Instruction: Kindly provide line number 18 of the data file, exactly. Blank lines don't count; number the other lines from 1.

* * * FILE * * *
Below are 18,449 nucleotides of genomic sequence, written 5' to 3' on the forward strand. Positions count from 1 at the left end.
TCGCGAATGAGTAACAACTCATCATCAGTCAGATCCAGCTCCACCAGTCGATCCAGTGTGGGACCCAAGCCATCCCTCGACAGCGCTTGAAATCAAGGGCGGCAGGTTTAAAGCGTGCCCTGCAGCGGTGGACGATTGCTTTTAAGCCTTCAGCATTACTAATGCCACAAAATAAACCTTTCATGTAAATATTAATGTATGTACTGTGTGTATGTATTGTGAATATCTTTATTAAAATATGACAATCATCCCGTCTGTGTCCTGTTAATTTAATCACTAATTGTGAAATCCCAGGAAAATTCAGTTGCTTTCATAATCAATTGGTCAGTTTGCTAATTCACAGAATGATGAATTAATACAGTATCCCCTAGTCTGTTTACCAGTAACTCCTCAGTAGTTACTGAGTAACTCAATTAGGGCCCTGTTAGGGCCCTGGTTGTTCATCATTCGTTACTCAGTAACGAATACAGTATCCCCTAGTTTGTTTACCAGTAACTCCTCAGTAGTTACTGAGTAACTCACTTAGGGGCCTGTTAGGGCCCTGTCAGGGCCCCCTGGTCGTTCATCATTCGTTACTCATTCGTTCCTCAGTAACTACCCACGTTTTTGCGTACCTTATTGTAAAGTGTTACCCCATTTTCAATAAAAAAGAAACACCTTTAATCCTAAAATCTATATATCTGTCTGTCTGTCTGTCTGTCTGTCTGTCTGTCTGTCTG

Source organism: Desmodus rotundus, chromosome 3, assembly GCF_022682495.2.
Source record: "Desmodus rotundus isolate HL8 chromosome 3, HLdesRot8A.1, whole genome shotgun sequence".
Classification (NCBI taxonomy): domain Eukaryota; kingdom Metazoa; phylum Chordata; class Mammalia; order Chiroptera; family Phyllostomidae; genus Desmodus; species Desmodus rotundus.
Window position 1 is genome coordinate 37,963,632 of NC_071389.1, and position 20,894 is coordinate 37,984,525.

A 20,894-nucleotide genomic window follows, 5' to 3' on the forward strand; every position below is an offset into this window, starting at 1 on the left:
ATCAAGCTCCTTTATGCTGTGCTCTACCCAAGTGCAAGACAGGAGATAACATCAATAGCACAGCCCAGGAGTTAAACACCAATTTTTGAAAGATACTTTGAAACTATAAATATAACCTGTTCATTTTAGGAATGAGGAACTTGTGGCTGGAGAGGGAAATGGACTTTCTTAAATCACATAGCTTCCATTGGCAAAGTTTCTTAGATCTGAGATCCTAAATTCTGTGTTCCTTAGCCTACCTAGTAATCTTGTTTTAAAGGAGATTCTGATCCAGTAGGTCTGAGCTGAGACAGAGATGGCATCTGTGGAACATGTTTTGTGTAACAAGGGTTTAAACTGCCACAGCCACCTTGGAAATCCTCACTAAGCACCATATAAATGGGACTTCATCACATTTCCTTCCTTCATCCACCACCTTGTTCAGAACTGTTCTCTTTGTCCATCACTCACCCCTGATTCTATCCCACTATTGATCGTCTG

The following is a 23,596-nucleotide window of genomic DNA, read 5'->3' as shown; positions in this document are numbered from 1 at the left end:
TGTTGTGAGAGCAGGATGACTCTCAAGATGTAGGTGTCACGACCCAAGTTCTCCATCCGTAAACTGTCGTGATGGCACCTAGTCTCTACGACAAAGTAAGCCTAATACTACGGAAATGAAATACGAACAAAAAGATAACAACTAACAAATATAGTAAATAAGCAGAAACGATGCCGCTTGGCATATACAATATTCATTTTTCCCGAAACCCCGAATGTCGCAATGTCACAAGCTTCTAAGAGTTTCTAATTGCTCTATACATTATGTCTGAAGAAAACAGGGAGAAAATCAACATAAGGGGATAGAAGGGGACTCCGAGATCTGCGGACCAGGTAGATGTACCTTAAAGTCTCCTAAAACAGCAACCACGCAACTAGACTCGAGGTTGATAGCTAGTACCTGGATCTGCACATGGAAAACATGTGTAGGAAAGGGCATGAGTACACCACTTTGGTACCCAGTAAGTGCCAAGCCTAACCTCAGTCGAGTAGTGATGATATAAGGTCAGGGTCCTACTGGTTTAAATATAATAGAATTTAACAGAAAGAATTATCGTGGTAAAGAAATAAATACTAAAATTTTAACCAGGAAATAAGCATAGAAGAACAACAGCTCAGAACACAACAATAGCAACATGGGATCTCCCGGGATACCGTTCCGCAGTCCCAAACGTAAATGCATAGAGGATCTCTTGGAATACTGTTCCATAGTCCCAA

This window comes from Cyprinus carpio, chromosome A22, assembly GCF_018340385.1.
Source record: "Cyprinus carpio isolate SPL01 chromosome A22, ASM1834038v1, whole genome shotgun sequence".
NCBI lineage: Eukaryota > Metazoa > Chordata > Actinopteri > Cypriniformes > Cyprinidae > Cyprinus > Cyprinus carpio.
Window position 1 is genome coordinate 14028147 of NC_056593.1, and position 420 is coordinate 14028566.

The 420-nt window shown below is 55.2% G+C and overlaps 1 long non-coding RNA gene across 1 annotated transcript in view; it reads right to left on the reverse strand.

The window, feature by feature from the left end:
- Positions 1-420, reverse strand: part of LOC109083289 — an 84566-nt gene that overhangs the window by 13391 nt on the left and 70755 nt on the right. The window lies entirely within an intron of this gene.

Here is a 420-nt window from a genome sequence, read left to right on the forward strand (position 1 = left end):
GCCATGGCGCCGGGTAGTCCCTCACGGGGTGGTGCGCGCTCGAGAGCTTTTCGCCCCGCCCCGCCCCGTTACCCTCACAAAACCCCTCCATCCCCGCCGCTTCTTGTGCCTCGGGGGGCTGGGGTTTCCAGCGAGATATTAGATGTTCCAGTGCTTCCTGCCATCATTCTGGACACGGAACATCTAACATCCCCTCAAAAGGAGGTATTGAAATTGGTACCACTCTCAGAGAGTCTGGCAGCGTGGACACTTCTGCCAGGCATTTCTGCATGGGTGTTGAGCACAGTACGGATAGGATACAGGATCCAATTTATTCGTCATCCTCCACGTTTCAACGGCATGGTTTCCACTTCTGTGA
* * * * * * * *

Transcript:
Here is a 420-nt window from a genome sequence, read left to right on the forward strand (position 1 = left end):